Your local nurse bank can offer all sorts of options
For anyone who would like more say about when they work, or to earn some extra money, working as a bank nurse could be the solution. Employers are constantly on the lookout for registered nurses who can join the bank and fill in shifts in a wide range of settings.
The demand for bank staff is increasing as trusts face a shortage of nurses and the high cost of agency staff. The number of nursing hours requested from NHS Professionals’ bank, which has more than 60,000 workers to help fill more than three million shifts every year, has doubled in the past three years.
To meet this demand, NHS Professionals, which works with 60 trusts, has recently been running a campaign to encourage nursing staff to join their local trust’s bank. It is targeting nursing staff who are substantively employed by their client trusts, but would like to work additional hours. The organisation is also looking for nursing staff who may have recently left a trust if, for example, they have just retired or given up work to have children, to return by working flexibly through the bank.
NHS Professionals says that bank staff have the first choice of additional shifts, have complete control over when they work, and are paid weekly.
Gigo Koyikkara, a mental health nurse from Devon, chose to join the bank full time, five years ago, because of the flexibility it offered him. This means he can pick and choose shifts that fit with his wife’s working pattern, so they can divide childcare for their two young children. He mainly works for Devon Partnership NHS Trust and has to complete the same mandatory training as other staff, and can also access continuing professional development.
‘I now get to spend more time with my family, and they are happy, so I am happy,’ Mr Koyikkara says. ‘I also work in a variety of places and get a lot of different experiences. On a Monday I may be working in forensic care, and on Tuesday with people with learning disabilities. I would not have that if I worked on one ward.’
Guy’s and St Thomas’ NHS Foundation Trust in London runs its own bank which fills around 5,000 bank shifts every week. It has thousands of nurses on the bank, but is always keen to hear from more.
Head of temporary staffing Mary Hardman says that nurses on the bank include those who want flexible working, nurses who have retired from their main job, those who want their work to fit around childcare arrangements and school holidays, and nurses who will work full time on the bank but want to take long holidays.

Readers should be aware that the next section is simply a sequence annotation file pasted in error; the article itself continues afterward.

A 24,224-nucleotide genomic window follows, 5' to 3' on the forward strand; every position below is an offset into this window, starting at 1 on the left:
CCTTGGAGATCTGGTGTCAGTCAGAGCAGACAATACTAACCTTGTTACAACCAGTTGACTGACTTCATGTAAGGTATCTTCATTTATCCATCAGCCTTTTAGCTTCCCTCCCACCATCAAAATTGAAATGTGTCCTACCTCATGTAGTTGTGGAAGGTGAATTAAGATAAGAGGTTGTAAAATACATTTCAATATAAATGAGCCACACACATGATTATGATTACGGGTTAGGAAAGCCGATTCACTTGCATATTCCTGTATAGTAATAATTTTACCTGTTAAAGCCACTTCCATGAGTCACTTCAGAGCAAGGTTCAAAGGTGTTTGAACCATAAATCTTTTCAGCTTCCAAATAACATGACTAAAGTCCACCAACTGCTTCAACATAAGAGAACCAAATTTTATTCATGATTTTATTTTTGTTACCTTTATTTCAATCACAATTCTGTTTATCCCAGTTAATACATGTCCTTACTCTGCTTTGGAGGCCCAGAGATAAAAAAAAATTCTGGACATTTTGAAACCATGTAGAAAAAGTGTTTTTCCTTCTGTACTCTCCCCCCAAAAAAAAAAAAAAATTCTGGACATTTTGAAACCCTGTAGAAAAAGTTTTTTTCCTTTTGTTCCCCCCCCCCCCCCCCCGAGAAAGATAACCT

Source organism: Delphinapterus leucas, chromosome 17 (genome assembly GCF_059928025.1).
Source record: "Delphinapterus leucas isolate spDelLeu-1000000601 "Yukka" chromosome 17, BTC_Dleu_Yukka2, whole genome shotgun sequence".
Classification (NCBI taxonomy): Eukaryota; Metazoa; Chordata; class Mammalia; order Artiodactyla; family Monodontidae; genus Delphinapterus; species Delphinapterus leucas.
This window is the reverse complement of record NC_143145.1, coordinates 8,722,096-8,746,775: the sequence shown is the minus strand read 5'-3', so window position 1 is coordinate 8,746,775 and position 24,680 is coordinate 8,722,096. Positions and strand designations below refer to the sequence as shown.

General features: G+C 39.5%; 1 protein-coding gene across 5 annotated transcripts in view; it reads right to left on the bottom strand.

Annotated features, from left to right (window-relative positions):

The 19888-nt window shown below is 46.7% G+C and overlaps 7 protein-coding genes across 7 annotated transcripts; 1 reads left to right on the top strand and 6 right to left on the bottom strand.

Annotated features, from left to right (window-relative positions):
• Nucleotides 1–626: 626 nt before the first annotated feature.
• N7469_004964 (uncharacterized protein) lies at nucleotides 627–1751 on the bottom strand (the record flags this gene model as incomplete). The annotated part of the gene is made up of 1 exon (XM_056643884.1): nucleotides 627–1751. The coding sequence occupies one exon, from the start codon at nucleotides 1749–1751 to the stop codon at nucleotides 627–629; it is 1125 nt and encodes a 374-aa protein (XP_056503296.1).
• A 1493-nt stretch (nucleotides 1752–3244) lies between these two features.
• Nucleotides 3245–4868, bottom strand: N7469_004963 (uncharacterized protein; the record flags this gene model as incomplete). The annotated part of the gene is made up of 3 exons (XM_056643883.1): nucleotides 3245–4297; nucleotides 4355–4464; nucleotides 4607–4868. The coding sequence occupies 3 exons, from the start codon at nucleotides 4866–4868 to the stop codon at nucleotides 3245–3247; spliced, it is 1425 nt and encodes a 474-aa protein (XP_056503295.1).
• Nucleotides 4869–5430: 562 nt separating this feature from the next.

Bank staff receive mandatory training and continuing professional development, can still access the NHS pension and receive holiday pay. Their pay is similar to those of other staff, Ms Hardman says.
One potential drawback for bank staff is that they don’t belong to a team, so the trust has recruited a band 7 nurse to support nurses who only work this way.
First choice of additional shifts
Control over where you work
Experience in different clinical settings
Access to NHS pension and holiday pay
Opportunity to try a specialist area before making a career move
‘For the trust it is cheaper than agency staff, and we know that all bank staff have completed mandatory training and received the appropriate induction,’ she says. ‘[With] temporary nurses, there are more likely to be concerns relating to agency staff, which may not be their fault, but sometimes they come in cold and don’t know the trust like bank staff do.
‘We get more continuity with bank staff, as they often go back to the same ward. It is also a good recruitment method for the trust, as staff who start on bank will often be recruited into permanent positions.’
Trusts are keen to use bank staff to help reduce the crippling costs for agency staff. NHS Improvement chief executive Jim Mackey and NHS England chief executive Simon Stevens last month announced to the Commons Public Accounts Committee that the agency bill is predicted to hit £4 billion in 2015-16.
NHS Professionals head of workforce insight Maria Nicholson says that the bank is increasingly attracting agency staff and bank staff go through a recruitment process based on NHS values. They can then check online for shifts in their area. This system also ensures nurses don’t work too many hours and breach European working time directives. ‘It is important staff have a work/life balance,’ she says. ‘I worked as a bank nurse for five years and I loved it.’
Paul Glover, a healthcare assistant from Plymouth, works about five or six extra bank shifts each month at the trust where he works, full time, on a neurosurgical ward.
He likes the fact that he is paid weekly for the extra work and says it allows him to experience services elsewhere in the trust.
‘I went on bank for extra income, but also as an opportunity to broaden my horizons,’ he says. ‘If you are thinking of changing jobs then bank shifts are a great way to sample different specialties’.